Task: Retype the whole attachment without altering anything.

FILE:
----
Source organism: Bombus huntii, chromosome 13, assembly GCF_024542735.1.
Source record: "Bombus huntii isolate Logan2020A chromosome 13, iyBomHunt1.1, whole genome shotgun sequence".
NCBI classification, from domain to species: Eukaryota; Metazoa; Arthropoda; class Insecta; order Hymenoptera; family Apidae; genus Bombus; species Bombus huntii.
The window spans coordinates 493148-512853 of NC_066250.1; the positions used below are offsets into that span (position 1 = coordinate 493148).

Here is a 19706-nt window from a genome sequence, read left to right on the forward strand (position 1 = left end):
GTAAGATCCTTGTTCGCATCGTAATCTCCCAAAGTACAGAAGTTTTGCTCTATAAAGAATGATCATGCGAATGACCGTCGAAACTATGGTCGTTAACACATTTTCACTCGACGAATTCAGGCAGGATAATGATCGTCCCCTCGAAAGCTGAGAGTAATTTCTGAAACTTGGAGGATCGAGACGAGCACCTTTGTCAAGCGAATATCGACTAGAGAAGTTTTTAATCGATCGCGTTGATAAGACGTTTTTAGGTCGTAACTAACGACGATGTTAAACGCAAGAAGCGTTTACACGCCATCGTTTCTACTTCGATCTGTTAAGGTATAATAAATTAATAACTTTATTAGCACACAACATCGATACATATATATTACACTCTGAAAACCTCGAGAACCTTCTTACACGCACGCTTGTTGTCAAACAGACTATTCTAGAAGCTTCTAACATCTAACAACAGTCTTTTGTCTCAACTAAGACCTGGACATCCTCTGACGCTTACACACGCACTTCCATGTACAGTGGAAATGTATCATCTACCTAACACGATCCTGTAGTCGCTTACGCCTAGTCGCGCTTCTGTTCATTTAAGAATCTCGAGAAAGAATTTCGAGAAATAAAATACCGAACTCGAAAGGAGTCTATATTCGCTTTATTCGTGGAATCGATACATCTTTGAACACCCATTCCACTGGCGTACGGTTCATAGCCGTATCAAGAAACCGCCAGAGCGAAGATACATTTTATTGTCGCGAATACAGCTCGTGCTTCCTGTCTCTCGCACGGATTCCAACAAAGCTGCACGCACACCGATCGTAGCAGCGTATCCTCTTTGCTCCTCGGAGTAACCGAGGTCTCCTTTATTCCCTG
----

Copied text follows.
Source organism: Bombus huntii, chromosome 13, assembly GCF_024542735.1.
Source record: "Bombus huntii isolate Logan2020A chromosome 13, iyBomHunt1.1, whole genome shotgun sequence".
NCBI classification, from domain to species: Eukaryota; Metazoa; Arthropoda; class Insecta; order Hymenoptera; family Apidae; genus Bombus; species Bombus huntii.
The window spans coordinates 493148-512853 of NC_066250.1; the positions used below are offsets into that span (position 1 = coordinate 493148).

Here is a 19706-nt window from a genome sequence, read left to right on the forward strand (position 1 = left end):
GTAAGATCCTTGTTCGCATCGTAATCTCCCAAAGTACAGAAGTTTTGCTCTATAAAGAATGATCATGCGAATGACCGTCGAAACTATGGTCGTTAACACATTTTCACTCGACGAATTCAGGCAGGATAATGATCGTCCCCTCGAAAGCTGAGAGTAATTTCTGAAACTTGGAGGATCGAGACGAGCACCTTTGTCAAGCGAATATCGACTAGAGAAGTTTTTAATCGATCGCGTTGATAAGACGTTTTTAGGTCGTAACTAACGACGATGTTAAACGCAAGAAGCGTTTACACGCCATCGTTTCTACTTCGATCTGTTAAGGTATAATAAATTAATAACTTTATTAGCACACAACATCGATACATATATATTACACTCTGAAAACCTCGAGAACCTTCTTACACGCACGCTTGTTGTCAAACAGACTATTCTAGAAGCTTCTAACATCTAACAACAGTCTTTTGTCTCAACTAAGACCTGGACATCCTCTGACGCTTACACACGCACTTCCATGTACAGTGGAAATGTATCATCTACCTAACACGATCCTGTAGTCGCTTACGCCTAGTCGCGCTTCTGTTCATTTAAGAATCTCGAGAAAGAATTTCGAGAAATAAAATACCGAACTCGAAAGGAGTCTATATTCGCTTTATTCGTGGAATCGATACATCTTTGAACACCCATTCCACTGGCGTACGGTTCATAGCCGTATCAAGAAACCGCCAGAGCGAAGATACATTTTATTGTCGCGAATACAGCTCGTGCTTCCTGTCTCTCGCACGGATTCCAACAAAGCTGCACGCACACCGATCGTAGCAGCGTATCCTCTTTGCTCCTCGGAGTAACCGAGGTCTCCTTTATTCCCTG